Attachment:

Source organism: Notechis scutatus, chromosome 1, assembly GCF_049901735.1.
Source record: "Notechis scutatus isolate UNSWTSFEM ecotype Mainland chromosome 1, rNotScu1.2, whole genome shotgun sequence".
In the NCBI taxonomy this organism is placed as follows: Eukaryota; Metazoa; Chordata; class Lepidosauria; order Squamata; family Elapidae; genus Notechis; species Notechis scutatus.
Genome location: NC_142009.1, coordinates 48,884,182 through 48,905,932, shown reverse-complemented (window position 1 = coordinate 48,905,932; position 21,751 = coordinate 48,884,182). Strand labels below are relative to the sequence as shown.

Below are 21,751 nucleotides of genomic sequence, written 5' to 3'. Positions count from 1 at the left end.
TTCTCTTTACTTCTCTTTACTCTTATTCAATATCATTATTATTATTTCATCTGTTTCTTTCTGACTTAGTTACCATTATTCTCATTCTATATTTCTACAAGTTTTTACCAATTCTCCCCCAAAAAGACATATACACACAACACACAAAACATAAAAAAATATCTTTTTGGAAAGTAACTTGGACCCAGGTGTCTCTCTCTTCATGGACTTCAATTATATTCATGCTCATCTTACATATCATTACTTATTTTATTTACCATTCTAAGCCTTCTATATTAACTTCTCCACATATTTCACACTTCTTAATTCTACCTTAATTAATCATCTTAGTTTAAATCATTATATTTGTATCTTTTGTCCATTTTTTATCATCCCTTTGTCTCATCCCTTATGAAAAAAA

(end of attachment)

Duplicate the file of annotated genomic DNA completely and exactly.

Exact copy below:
Source organism: Notechis scutatus, chromosome 1, assembly GCF_049901735.1.
Source record: "Notechis scutatus isolate UNSWTSFEM ecotype Mainland chromosome 1, rNotScu1.2, whole genome shotgun sequence".
In the NCBI taxonomy this organism is placed as follows: Eukaryota; Metazoa; Chordata; class Lepidosauria; order Squamata; family Elapidae; genus Notechis; species Notechis scutatus.
Genome location: NC_142009.1, coordinates 48,884,182 through 48,905,932, shown reverse-complemented (window position 1 = coordinate 48,905,932; position 21,751 = coordinate 48,884,182). Strand labels below are relative to the sequence as shown.

Below are 21,751 nucleotides of genomic sequence, written 5' to 3'. Positions count from 1 at the left end.
TTCTCTTTACTTCTCTTTACTCTTATTCAATATCATTATTATTATTTCATCTGTTTCTTTCTGACTTAGTTACCATTATTCTCATTCTATATTTCTACAAGTTTTTACCAATTCTCCCCCAAAAAGACATATACACACAACACACAAAACATAAAAAAATATCTTTTTGGAAAGTAACTTGGACCCAGGTGTCTCTCTCTTCATGGACTTCAATTATATTCATGCTCATCTTACATATCATTACTTATTTTATTTACCATTCTAAGCCTTCTATATTAACTTCTCCACATATTTCACACTTCTTAATTCTACCTTAATTAATCATCTTAGTTTAAATCATTATATTTGTATCTTTTGTCCATTTTTTATCATCCCTTTGTCTCATCCCTTATGAAAAAAA